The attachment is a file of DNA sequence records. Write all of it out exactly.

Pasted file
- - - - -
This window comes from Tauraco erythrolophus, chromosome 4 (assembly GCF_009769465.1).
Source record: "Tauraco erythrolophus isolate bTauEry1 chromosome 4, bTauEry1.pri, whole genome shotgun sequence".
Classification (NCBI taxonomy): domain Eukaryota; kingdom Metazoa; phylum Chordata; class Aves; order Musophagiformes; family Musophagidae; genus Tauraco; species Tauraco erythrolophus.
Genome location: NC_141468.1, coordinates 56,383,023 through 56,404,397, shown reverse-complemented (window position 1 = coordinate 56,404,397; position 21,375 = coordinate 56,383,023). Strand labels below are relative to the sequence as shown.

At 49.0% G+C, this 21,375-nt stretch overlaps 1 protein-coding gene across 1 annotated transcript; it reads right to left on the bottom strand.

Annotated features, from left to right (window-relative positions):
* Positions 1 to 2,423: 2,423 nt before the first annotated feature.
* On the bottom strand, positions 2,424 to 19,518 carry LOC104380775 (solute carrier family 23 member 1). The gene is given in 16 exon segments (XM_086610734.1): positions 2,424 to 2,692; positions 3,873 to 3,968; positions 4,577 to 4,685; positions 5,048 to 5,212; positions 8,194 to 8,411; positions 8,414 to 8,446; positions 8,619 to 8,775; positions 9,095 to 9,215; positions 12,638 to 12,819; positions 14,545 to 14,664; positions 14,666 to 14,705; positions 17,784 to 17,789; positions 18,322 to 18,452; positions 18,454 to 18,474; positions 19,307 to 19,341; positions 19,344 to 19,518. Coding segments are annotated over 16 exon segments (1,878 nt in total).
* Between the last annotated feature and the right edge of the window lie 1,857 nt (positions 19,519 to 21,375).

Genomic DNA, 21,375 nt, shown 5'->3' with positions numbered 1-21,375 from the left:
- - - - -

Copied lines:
This window comes from Tauraco erythrolophus, chromosome 4 (assembly GCF_009769465.1).
Source record: "Tauraco erythrolophus isolate bTauEry1 chromosome 4, bTauEry1.pri, whole genome shotgun sequence".
Classification (NCBI taxonomy): domain Eukaryota; kingdom Metazoa; phylum Chordata; class Aves; order Musophagiformes; family Musophagidae; genus Tauraco; species Tauraco erythrolophus.
Genome location: NC_141468.1, coordinates 56,383,023 through 56,404,397, shown reverse-complemented (window position 1 = coordinate 56,404,397; position 21,375 = coordinate 56,383,023). Strand labels below are relative to the sequence as shown.

At 49.0% G+C, this 21,375-nt stretch overlaps 1 protein-coding gene across 1 annotated transcript; it reads right to left on the bottom strand.

Annotated features, from left to right (window-relative positions):
* Positions 1 to 2,423: 2,423 nt before the first annotated feature.
* On the bottom strand, positions 2,424 to 19,518 carry LOC104380775 (solute carrier family 23 member 1). The gene is given in 16 exon segments (XM_086610734.1): positions 2,424 to 2,692; positions 3,873 to 3,968; positions 4,577 to 4,685; positions 5,048 to 5,212; positions 8,194 to 8,411; positions 8,414 to 8,446; positions 8,619 to 8,775; positions 9,095 to 9,215; positions 12,638 to 12,819; positions 14,545 to 14,664; positions 14,666 to 14,705; positions 17,784 to 17,789; positions 18,322 to 18,452; positions 18,454 to 18,474; positions 19,307 to 19,341; positions 19,344 to 19,518. Coding segments are annotated over 16 exon segments (1,878 nt in total).
* Between the last annotated feature and the right edge of the window lie 1,857 nt (positions 19,519 to 21,375).

Genomic DNA, 21,375 nt, shown 5'->3' with positions numbered 1-21,375 from the left: